The Boat

The boat is all we’ve ever known. It’s home. It keeps us alive. It feeds us, keeps us warm, and gives us a place to sleep. We live and love and die on the boat. The boat is everything.

One day I woke up on the boat. I stretched and yawned and went out to look at the sky. The sky was big, and I scanned the horizon. There was nothing but a vast ocean, going on forever and ever. I remember my grandfather saying that there is only one boat. There are no others. That had always made me sad. I want there to be other boats to explore and experience. I still come out here to the deck every morning to look for signs of one.

After coming down from the deck, I walked the corridors inside the boat, down to the galley to get something to eat. All of our food is grown on the boat and processed to get the most out of all the nutrients because there are many people to feed now. But the food doesn’t taste very good. It’s bland and stops me up. I once knew a friend who worked in the hydroponics section, and he gave me an orange from a tree. When I ate it, it exploded in my mouth with heavenly flavor. But the boat decides what we eat, and eating is just an act of survival.

Living on the boat is boring and repetitious. The boat understands this and keeps us busy working. There are some hours to relax and socialize, but mostly we are working to keep the boat running. Only the very young or the extremely elderly are exempt from work. They don’t stay young or old very long, so the boat understands that it is not losing very much work from them. I walked to my job like I do every day, and I stand at the workbench and repair the machines that keep the boat running. The machines come in, I fix them, and the machines go out. Most times I feel that I am really just another machine that fixes the machines for the boat.

The boat really never goes anywhere, because there is nowhere to go. They taught us in school that the world is one vast empty ocean, and there is not one space of land anywhere to live on. There is only the singularity of the boat, and so we must all work together to keep the boat and each other alive. There are so many of us now, and the boat seems smaller than when I was young. When I was a child, it was a place of wonder and excitement. A place full of discoveries to be made and with many empty rooms. Now it is crowded and old. I’ve seen every square inch of it, walked every corridor, deck, and room. There is nothing left to see, no new thing, except for more and more people everywhere. I don’t know what the boat will do about it. I think that it should look for a bigger boat, another boat out there somewhere in that vast ocean.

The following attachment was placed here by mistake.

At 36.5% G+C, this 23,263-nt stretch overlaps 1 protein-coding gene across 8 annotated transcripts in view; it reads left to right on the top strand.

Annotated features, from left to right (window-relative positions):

The people push and shove and yell. Their voices are angry and they believe different things, and they let those things divide them on the boat. I’ve heard talk of “taking over the boat”. I don’t even know what that would mean. We need to work together to keep the boat alive, but they want to own the boat. What would they do differently, except maybe have power over everyone. I worry that the violent-ones will kill again to do this thing. It has happened. And what if they destroy the boat in their anger? We would all die, all drown in the ocean of the world.

So I worry a lot about the boat, and the people in it. Especially when I see someone being careless. Like throwing refuse into the ocean, instead of using the recyclers. Our resources would dwindle to nothing if everyone did that. I sometimes think that it is already happening. It does seem that there has been less and less to go around. Some of that could be accounted for by the increase in population, but not all of it. More and more people leave trash around, and great sections of the corridors are dirty and unkempt. The boat is not well taken care of anymore, even though most of us are all kept working. I wonder if we are working on the right things. I wish I could tell the boat this, but I fear that it doesn’t listen or see any of us. It’s just a machine.